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Average rent price hits record high for the 17th consecutive time

Average rent price hits record high for the 17th consecutive time
Anna Sagar
Written By:
Anna Sagar

The average advertised rent of new properties coming onto the market hit a record for the 17th time in a row, with rents outside of London reaching £1,291 per calendar month, according to a report from Rightmove.

Average rental prices outside London are 8.5% up on a year ago, which has slightly slowed from the 9.2% annual change in the prior quarter.

Within London, average advertised rents reached a new record of £2,633 per calendar month, which is £2 higher than the previous record.

Average rents in the UK are 5.3% higher than last year, which is significantly less than the peak of 16.1% annual growth in Q3 2023.

Rightmove said that the proportion of rental properties that see a fall in price is 22%, an increase from 16% this time last year and the highest since 2019, which came to 23%.

The report stated that this suggests that more landlords are having to cut their advertised rent to “meet the affordability of their local market”.

This is especially noticeable at the top of the property market, with a third of top-of-the-ladder properties seeing a reduction, which is a record for this time of year since 2012.

‘No longer at peak boiling point’

The report also stated that approximately 50,000 rental properties are needed to return the supply of rental homes to pre-pandemic levels.

The number of available rental properties is 11% up on last year, but is more than a quarter below 2019 levels.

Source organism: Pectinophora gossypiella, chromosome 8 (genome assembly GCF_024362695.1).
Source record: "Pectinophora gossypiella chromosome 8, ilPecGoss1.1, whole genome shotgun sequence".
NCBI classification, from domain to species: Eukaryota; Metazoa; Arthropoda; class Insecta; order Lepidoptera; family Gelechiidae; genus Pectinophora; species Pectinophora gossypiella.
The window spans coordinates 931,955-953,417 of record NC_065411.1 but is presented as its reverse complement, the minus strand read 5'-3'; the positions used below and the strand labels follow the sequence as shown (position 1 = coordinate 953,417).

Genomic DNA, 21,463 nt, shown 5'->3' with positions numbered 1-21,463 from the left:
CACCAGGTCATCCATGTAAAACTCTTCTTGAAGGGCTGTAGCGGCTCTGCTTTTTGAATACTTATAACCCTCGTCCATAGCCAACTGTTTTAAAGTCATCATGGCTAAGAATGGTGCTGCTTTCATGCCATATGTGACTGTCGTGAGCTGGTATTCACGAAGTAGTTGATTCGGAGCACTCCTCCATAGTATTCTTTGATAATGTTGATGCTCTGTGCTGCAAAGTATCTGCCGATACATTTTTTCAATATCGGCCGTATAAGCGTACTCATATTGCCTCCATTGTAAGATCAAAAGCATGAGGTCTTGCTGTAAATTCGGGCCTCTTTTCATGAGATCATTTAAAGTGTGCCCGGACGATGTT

Rightmove noted that the number of people looking for a rental home is 17% lower than last year, however, potential tenants are 54% above pre-pandemic figures.

The firm said that the number of enquiries for a rental property had reached 13, a fall from 19 this time last year, but triple the figure in March 2019.

Tim Bannister, Rightmove’s director of property science, said: “The rental market is no longer at peak boiling point, but it remains at a very hot simmer. Looking at data across the whole market, we can see some slow improvements for tenants with more choice, and competition with other tenants slowly starting to ease.

“However, tenants may not feel the benefit of some of these improvements in their local market, as the balance between supply and demand remains so far from pre-pandemic levels. The fact that, even with some improvements to the level of supply, we are still nearly 50,000 properties behind the pre-pandemic market is a stark reminder that the industry needs more good-quality rental homes, and we need to encourage investment from landlords to provide them.”